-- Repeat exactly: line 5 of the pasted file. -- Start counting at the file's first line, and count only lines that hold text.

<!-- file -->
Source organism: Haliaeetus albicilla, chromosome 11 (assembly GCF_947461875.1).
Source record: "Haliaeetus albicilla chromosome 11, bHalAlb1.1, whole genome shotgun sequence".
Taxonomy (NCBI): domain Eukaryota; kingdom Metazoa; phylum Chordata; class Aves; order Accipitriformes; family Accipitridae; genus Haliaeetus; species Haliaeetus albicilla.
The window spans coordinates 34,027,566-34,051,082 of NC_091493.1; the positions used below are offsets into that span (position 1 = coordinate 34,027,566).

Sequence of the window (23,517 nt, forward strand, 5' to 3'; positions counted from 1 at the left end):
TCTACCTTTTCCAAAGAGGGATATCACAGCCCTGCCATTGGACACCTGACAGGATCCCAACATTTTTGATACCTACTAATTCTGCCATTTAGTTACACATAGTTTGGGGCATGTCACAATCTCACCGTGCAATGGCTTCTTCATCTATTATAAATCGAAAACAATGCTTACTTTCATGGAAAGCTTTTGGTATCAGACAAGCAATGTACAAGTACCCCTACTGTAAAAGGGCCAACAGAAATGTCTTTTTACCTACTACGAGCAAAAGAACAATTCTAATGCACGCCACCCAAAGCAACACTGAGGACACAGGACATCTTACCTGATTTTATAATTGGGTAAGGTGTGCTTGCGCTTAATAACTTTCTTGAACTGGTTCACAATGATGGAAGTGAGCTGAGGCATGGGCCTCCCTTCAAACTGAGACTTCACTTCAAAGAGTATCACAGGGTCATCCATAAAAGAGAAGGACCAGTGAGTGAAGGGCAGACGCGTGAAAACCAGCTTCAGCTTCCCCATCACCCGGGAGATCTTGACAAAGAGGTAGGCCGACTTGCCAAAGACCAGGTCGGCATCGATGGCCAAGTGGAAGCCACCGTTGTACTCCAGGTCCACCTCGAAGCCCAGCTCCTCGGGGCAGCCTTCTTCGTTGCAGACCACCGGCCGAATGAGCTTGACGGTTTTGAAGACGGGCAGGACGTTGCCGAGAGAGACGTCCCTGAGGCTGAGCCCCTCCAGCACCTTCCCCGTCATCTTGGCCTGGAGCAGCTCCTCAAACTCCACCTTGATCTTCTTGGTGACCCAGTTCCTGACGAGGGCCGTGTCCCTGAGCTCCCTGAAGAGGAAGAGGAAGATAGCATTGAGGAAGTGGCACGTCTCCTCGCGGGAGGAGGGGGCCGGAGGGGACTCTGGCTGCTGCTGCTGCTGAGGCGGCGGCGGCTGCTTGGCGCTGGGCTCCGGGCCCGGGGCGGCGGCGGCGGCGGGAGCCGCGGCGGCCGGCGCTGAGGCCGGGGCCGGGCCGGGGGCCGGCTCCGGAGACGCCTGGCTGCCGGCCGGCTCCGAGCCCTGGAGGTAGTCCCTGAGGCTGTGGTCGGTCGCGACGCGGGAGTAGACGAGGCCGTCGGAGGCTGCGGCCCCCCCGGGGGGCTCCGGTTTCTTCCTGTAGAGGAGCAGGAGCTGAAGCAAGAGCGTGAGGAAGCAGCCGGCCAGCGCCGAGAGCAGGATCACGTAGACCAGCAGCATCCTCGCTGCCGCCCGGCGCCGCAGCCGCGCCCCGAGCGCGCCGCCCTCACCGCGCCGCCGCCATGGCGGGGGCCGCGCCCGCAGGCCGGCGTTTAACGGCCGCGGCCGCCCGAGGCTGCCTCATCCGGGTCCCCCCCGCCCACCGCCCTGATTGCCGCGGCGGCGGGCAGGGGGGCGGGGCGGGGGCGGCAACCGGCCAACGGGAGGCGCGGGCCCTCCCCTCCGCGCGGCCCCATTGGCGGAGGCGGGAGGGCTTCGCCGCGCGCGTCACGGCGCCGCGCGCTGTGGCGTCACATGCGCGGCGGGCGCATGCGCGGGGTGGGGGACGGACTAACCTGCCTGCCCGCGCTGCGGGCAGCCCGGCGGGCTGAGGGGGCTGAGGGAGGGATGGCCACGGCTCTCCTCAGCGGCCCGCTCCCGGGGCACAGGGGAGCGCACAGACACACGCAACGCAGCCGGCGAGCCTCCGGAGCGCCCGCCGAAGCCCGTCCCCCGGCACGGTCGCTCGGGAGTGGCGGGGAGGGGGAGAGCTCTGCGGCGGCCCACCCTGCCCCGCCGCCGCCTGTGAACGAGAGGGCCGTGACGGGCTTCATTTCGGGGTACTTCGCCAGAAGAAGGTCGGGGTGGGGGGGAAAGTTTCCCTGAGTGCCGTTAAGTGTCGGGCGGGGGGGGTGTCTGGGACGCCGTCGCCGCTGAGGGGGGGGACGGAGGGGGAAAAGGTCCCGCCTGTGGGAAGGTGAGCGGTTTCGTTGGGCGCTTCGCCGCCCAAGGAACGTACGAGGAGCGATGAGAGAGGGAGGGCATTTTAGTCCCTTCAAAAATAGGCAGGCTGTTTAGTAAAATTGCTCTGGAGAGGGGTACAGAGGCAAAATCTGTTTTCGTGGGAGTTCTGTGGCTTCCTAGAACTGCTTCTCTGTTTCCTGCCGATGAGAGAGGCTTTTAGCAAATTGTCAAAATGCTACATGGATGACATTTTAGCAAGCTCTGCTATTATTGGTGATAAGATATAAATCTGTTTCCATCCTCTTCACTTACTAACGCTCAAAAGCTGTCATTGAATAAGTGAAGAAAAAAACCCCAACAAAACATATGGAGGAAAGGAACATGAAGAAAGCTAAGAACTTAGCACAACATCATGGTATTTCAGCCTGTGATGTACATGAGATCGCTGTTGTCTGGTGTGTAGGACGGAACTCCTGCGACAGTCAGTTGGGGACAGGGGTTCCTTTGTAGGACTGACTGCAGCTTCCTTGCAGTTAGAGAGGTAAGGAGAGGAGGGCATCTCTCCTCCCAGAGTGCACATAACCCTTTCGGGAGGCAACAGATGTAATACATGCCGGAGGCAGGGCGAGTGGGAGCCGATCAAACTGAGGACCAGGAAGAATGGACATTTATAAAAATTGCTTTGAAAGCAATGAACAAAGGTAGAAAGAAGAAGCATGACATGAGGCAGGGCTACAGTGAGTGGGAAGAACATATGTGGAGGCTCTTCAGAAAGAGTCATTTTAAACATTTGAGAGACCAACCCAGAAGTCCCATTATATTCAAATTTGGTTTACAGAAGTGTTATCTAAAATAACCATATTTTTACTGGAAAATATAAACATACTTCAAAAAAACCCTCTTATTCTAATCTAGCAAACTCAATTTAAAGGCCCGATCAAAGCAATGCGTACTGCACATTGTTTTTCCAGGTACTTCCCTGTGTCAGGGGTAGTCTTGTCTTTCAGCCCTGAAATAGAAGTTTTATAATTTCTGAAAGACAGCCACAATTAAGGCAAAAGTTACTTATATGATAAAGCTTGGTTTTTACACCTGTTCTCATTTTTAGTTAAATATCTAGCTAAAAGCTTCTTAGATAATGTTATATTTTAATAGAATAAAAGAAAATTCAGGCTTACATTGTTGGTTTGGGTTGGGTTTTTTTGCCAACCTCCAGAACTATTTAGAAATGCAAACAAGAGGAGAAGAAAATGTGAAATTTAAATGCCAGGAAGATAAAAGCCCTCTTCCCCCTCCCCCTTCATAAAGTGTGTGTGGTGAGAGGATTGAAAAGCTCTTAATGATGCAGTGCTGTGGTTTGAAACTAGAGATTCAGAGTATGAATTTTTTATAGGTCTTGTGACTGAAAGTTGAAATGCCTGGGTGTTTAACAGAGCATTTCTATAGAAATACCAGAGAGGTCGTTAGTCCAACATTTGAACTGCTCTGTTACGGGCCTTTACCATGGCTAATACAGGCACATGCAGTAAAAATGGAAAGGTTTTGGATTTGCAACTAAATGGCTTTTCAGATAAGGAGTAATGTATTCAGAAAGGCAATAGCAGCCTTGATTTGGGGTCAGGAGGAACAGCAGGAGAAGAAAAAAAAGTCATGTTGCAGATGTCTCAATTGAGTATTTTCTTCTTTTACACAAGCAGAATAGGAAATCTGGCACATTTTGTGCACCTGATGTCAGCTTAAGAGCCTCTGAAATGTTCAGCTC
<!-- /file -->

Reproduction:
Sequence of the window (23,517 nt, forward strand, 5' to 3'; positions counted from 1 at the left end):